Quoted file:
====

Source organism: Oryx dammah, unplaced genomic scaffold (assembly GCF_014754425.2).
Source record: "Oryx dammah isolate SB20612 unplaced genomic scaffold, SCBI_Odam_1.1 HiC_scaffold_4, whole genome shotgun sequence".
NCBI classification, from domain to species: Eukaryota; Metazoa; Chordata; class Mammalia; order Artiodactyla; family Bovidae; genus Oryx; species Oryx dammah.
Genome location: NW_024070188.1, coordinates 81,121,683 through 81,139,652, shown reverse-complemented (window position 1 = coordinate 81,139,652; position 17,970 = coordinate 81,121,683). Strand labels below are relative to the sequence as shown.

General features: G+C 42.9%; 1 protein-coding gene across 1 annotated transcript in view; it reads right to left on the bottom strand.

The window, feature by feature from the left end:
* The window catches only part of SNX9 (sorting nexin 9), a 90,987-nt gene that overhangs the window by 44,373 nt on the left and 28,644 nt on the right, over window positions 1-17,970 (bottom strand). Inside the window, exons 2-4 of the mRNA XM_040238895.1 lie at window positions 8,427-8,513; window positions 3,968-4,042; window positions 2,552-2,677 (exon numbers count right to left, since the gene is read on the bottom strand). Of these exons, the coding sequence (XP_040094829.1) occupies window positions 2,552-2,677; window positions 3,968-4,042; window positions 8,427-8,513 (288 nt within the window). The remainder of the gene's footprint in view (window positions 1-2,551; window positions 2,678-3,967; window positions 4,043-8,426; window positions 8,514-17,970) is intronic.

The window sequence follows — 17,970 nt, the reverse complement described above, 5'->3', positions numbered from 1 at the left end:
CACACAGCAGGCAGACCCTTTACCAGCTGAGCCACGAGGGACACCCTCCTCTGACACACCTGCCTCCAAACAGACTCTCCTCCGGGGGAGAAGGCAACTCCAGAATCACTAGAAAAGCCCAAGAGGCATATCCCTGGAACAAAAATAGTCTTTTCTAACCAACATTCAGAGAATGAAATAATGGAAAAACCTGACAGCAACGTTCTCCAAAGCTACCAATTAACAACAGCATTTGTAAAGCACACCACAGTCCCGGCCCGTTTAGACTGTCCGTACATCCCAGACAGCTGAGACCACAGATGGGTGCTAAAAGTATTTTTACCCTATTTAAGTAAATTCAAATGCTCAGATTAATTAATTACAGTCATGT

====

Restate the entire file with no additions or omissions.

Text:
Source organism: Oryx dammah, unplaced genomic scaffold (assembly GCF_014754425.2).
Source record: "Oryx dammah isolate SB20612 unplaced genomic scaffold, SCBI_Odam_1.1 HiC_scaffold_4, whole genome shotgun sequence".
NCBI classification, from domain to species: Eukaryota; Metazoa; Chordata; class Mammalia; order Artiodactyla; family Bovidae; genus Oryx; species Oryx dammah.
Genome location: NW_024070188.1, coordinates 81,121,683 through 81,139,652, shown reverse-complemented (window position 1 = coordinate 81,139,652; position 17,970 = coordinate 81,121,683). Strand labels below are relative to the sequence as shown.

General features: G+C 42.9%; 1 protein-coding gene across 1 annotated transcript in view; it reads right to left on the bottom strand.

The window, feature by feature from the left end:
* The window catches only part of SNX9 (sorting nexin 9), a 90,987-nt gene that overhangs the window by 44,373 nt on the left and 28,644 nt on the right, over window positions 1-17,970 (bottom strand). Inside the window, exons 2-4 of the mRNA XM_040238895.1 lie at window positions 8,427-8,513; window positions 3,968-4,042; window positions 2,552-2,677 (exon numbers count right to left, since the gene is read on the bottom strand). Of these exons, the coding sequence (XP_040094829.1) occupies window positions 2,552-2,677; window positions 3,968-4,042; window positions 8,427-8,513 (288 nt within the window). The remainder of the gene's footprint in view (window positions 1-2,551; window positions 2,678-3,967; window positions 4,043-8,426; window positions 8,514-17,970) is intronic.

The window sequence follows — 17,970 nt, the reverse complement described above, 5'->3', positions numbered from 1 at the left end:
CACACAGCAGGCAGACCCTTTACCAGCTGAGCCACGAGGGACACCCTCCTCTGACACACCTGCCTCCAAACAGACTCTCCTCCGGGGGAGAAGGCAACTCCAGAATCACTAGAAAAGCCCAAGAGGCATATCCCTGGAACAAAAATAGTCTTTTCTAACCAACATTCAGAGAATGAAATAATGGAAAAACCTGACAGCAACGTTCTCCAAAGCTACCAATTAACAACAGCATTTGTAAAGCACACCACAGTCCCGGCCCGTTTAGACTGTCCGTACATCCCAGACAGCTGAGACCACAGATGGGTGCTAAAAGTATTTTTACCCTATTTAAGTAAATTCAAATGCTCAGATTAATTAATTACAGTCATGT